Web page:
While spring had sprung outside with the song of chirping birds and pools of melted snow, inside our home the darkness of winter was still upon us. Even though the hope of summer was just ahead so was that dreaded thing we had been dodging all winter long- influenza.
In the midst of fevers, missed days of school, and an abundance of hand sanitizer, I found myself bundled in a pile of germ-filled blankets on the couch. As I wallowed in my misery and watched the house begin to fall apart, tears began to roll down my cheek and before I knew it, I was sobbing uncontrollably. (I blame the fever!)
My 8-year-old was just feet away, in his own state of feverish misery and after much assurance that his Mama just needed a good cry, he pulled over his makeshift tray of crayons and paper and set to work. Minutes later, I was presented with a card from my sweet boy that read:
I love you, Mom! You are nise (nice), freindlee (friendly), arteistik (artisitc), loveing (loving), compashine (compassionate), and Gods doter (God’s daughter)!
Oh from the mouth of babes. My tears returned full force but this time, they were tears of joy. How easily we forget that kind words have the power to heal and how even more quickly we lose perspective and forget who we are in Christ.
As I reflected on my son’s powerful words that day, it made me wonder how I am using words in my own life lately. In those moments we are running late and the kids have suddenly forgotten how to put on their shoes, do my words hurt or help? When my husband walks in the door from a long day to a waiting dinner that is now cold, are my words cutting or healing? When the customer service clerk isn’t able to complete a return I feel entitled to, do my words reflect myself or Christ?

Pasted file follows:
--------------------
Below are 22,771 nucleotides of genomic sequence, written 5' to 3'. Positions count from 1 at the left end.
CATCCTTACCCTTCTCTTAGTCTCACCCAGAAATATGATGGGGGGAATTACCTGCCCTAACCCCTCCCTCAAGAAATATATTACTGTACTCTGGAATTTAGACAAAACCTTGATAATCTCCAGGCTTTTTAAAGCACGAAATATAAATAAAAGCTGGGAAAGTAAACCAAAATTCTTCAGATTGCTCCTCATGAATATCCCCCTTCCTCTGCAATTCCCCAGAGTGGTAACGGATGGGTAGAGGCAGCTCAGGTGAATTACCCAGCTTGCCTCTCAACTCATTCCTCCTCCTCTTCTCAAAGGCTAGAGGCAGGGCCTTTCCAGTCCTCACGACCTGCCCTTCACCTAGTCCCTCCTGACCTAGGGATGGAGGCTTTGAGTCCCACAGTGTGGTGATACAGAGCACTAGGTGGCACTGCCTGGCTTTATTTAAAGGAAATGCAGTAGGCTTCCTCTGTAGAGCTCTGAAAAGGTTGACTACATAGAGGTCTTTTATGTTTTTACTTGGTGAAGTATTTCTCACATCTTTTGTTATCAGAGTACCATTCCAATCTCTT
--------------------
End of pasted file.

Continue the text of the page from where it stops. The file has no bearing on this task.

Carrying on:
“Reckless words pierce like a sword, but the tongue of the wise brings healing.” Proverbs 12:18
I have the power through my words to do an incredible amount of good or equally as much harm to everyone around me. Speaking recklessly is easy and comes naturally for most of us, but choosing wise words reflects a life centered on Christ. As my son reminded me through his words, I am God’s daughter. I am deeply loved and cherished and as a result, my life should overflow with kindness in word and deed.
Let’s be people who speak wise life-giving words to one another so that we reflect the Lord to a world that is so often cut down by words. Let’s practice what we preach and use our words for the good of those around us. Here are a few practical ways to get us started:
*Write your child a note of encouragement expressing what you appreciate about them and leave it in a place they will find it.
*Build your spouse up in front of other people while they are present.
*Send an unexpected card to someone simply to say you were thinking of them and appreciate their friendship.
*Compliment the clerk at the store or ask how their day is going. Who knows what level of healing your words may mean to them that day.
*Bite your tongue when you want to complain about things that really don’t matter. Through your words choose joy over negativity which reflects thankfulness.
More of Nicki’s writings can be found at reallifeinreverse.blogspot.com